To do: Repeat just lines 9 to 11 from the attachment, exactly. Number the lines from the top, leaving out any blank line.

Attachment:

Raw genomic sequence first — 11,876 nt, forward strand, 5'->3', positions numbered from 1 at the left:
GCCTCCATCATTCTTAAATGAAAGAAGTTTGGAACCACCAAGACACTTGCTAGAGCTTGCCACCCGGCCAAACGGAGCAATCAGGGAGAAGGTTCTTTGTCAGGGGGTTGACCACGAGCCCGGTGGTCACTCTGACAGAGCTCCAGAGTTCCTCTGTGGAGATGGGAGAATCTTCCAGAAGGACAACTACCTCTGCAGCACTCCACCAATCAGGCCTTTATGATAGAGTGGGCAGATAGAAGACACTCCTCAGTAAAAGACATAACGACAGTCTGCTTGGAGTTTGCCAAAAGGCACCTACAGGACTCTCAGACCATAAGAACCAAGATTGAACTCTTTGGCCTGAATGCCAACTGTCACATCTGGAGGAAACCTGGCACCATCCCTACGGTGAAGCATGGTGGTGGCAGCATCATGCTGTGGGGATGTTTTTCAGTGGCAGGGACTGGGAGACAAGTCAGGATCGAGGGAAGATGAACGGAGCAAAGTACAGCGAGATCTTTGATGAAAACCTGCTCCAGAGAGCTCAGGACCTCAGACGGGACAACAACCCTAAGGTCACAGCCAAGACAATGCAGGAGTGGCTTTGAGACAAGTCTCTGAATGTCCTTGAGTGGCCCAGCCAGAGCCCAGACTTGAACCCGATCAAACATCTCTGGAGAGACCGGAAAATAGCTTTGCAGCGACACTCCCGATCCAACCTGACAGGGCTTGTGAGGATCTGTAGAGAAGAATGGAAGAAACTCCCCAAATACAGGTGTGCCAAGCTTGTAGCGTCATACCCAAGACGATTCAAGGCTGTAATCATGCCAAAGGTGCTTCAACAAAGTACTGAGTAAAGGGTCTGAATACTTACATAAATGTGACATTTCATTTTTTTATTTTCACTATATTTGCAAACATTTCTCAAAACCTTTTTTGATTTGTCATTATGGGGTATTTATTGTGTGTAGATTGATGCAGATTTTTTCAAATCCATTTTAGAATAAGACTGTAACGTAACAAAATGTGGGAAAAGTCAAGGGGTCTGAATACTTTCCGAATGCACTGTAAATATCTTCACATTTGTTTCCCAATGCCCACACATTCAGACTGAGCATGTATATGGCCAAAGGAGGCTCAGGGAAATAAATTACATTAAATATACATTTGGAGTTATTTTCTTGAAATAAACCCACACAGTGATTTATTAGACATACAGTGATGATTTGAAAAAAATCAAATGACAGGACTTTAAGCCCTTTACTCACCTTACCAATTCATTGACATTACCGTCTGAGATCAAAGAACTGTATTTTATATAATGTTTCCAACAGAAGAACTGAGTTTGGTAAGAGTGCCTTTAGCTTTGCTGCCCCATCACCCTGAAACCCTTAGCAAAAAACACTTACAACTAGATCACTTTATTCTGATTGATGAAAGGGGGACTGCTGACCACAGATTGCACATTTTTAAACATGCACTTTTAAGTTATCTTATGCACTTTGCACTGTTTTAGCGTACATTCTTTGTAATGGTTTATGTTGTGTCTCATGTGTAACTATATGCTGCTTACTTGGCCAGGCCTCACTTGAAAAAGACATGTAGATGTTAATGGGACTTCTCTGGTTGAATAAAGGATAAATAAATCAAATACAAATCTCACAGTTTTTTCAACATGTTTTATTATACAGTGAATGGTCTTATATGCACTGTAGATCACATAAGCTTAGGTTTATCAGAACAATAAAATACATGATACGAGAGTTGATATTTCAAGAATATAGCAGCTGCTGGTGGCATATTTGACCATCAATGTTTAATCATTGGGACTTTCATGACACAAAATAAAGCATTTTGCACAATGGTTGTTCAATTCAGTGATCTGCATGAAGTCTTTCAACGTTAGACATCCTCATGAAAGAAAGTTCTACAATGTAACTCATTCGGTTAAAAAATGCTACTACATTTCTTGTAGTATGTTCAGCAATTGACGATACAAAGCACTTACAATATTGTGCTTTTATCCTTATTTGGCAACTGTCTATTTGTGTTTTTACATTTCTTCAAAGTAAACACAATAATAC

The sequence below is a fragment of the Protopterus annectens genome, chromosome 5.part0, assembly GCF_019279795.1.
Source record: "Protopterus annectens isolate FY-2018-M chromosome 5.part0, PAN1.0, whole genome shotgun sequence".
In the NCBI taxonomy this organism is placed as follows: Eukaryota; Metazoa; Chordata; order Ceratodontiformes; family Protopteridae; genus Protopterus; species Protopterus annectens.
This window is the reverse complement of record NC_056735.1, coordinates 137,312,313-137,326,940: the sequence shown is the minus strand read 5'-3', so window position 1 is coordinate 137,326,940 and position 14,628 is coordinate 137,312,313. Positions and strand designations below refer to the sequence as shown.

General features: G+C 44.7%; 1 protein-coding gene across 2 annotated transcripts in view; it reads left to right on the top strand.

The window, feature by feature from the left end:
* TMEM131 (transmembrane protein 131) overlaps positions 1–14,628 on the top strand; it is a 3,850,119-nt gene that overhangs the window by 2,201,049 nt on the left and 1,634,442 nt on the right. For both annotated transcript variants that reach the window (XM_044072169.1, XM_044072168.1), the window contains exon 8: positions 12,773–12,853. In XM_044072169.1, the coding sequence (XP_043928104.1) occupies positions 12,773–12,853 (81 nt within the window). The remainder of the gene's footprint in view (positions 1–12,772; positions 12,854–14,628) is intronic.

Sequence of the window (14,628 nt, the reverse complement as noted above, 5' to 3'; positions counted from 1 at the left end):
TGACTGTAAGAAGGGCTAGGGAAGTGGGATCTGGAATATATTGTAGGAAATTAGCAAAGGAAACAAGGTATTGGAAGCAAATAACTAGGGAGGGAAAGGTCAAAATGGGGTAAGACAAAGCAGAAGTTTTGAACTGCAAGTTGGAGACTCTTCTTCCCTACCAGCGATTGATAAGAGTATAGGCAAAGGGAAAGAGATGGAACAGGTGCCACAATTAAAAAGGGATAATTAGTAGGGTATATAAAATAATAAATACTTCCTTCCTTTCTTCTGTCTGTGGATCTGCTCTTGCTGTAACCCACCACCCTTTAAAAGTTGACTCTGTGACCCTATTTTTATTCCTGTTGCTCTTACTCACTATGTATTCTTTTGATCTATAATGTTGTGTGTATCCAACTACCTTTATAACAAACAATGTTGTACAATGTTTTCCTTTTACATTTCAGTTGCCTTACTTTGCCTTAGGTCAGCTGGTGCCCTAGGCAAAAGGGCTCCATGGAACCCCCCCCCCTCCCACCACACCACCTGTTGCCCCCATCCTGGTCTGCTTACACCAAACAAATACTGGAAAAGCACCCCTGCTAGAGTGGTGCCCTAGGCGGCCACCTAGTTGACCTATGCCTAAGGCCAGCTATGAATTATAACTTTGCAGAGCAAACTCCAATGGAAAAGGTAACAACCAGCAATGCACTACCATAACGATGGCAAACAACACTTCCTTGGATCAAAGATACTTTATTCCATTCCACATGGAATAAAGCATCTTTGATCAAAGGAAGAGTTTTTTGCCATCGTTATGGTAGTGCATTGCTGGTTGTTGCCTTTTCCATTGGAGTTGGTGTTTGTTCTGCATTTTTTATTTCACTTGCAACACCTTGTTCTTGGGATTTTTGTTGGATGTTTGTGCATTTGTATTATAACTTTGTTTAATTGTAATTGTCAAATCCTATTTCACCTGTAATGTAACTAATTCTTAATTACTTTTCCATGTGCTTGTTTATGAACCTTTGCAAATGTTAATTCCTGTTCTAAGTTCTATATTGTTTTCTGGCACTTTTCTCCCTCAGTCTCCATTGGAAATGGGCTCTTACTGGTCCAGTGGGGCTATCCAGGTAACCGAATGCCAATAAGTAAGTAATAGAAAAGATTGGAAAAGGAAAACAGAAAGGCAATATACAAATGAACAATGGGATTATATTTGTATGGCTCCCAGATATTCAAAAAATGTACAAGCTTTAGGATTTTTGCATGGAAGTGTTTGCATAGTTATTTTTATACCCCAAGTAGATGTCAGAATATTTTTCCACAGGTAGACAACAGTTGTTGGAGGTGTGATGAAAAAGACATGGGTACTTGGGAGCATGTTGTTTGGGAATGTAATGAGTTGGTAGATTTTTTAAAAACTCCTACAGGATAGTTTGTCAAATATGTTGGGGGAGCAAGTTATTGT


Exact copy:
* TMEM131 (transmembrane protein 131) overlaps positions 1–14,628 on the top strand; it is a 3,850,119-nt gene that overhangs the window by 2,201,049 nt on the left and 1,634,442 nt on the right. For both annotated transcript variants that reach the window (XM_044072169.1, XM_044072168.1), the window contains exon 8: positions 12,773–12,853. In XM_044072169.1, the coding sequence (XP_043928104.1) occupies positions 12,773–12,853 (81 nt within the window). The remainder of the gene's footprint in view (positions 1–12,772; positions 12,854–14,628) is intronic.

Sequence of the window (14,628 nt, the reverse complement as noted above, 5' to 3'; positions counted from 1 at the left end):
TGACTGTAAGAAGGGCTAGGGAAGTGGGATCTGGAATATATTGTAGGAAATTAGCAAAGGAAACAAGGTATTGGAAGCAAATAACTAGGGAGGGAAAGGTCAAAATGGGGTAAGACAAAGCAGAAGTTTTGAACTGCAAGTTGGAGACTCTTCTTCCCTACCAGCGATTGATAAGAGTATAGGCAAAGGGAAAGAGATGGAACAGGTGCCACAATTAAAAAGGGATAATTAGTAGGGTATATAAAATAATAAATACTTCCTTCCTTTCTTCTGTCTGTGGATCTGCTCTTGCTGTAACCCACCACCCTTTAAAAGTTGACTCTGTGACCCTATTTTTATTCCTGTTGCTCTTACTCACTATGTATTCTTTTGATCTATAATGTTGTGTGTATCCAACTACCTTTATAACAAACAATGTTGTACAATGTTTTCCTTTTACATTTCAGTTGCCTTACTTTGCCTTAGGTCAGCTGGTGCCCTAGGCAAAAGGGCTCCATGGAACCCCCCCCCCTCCCACCACACCACCTGTTGCCCCCATCCTGGTCTGCTTACACCAAACAAATACTGGAAAAGCACCCCTGCTAGAGTGGTGCCCTAGGCGGCCACCTAGTTGACCTATGCCTAAGGCCAGCTATGAATTATAACTTTGCAGAGCAAACTCCAATGGAAAAGGTAACAACCAGCAATGCACTACCATAACGATGGCAAACAACACTTCCTTGGATCAAAGATACTTTATTCCATTCCACATGGAATAAAGCATCTTTGATCAAAGGAAGAGTTTTTTGCCATCGTTATGGTAGTGCATTGCTGGTTGTTGCCTTTTCCATTGGAGTTGGTGTTTGTTCTGCATTTTTTATTTCACTTGCAACACCTTGTTCTTGGGATTTTTGTTGGATGTTTGTGCATTTGTATTATAACTTTGTTTAATTGTAATTGTCAAATCCTATTTCACCTGTAATGTAACTAATTCTTAATTACTTTTCCATGTGCTTGTTTATGAACCTTTGCAAATGTTAATTCCTGTTCTAAGTTCTATATTGTTTTCTGGCACTTTTCTCCCTCAGTCTCCATTGGAAATGGGCTCTTACTGGTCCAGTGGGGCTATCCAGGTAACCGAATGCCAATAAGTAAGTAATAGAAAAGATTGGAAAAGGAAAACAGAAAGGCAATATACAAATGAACAATGGGATTATATTTGTATGGCTCCCAGATATTCAAAAAATGTACAAGCTTTAGGATTTTTGCATGGAAGTGTTTGCATAGTTATTTTTATACCCCAAGTAGATGTCAGAATATTTTTCCACAGGTAGACAACAGTTGTTGGAGGTGTGATGAAAAAGACATGGGTACTTGGGAGCATGTTGTTTGGGAATGTAATGAGTTGGTAGATTTTTTAAAAACTCCTACAGGATAGTTTGTCAAATATGTTGGGGGAGCAAGTTATTGT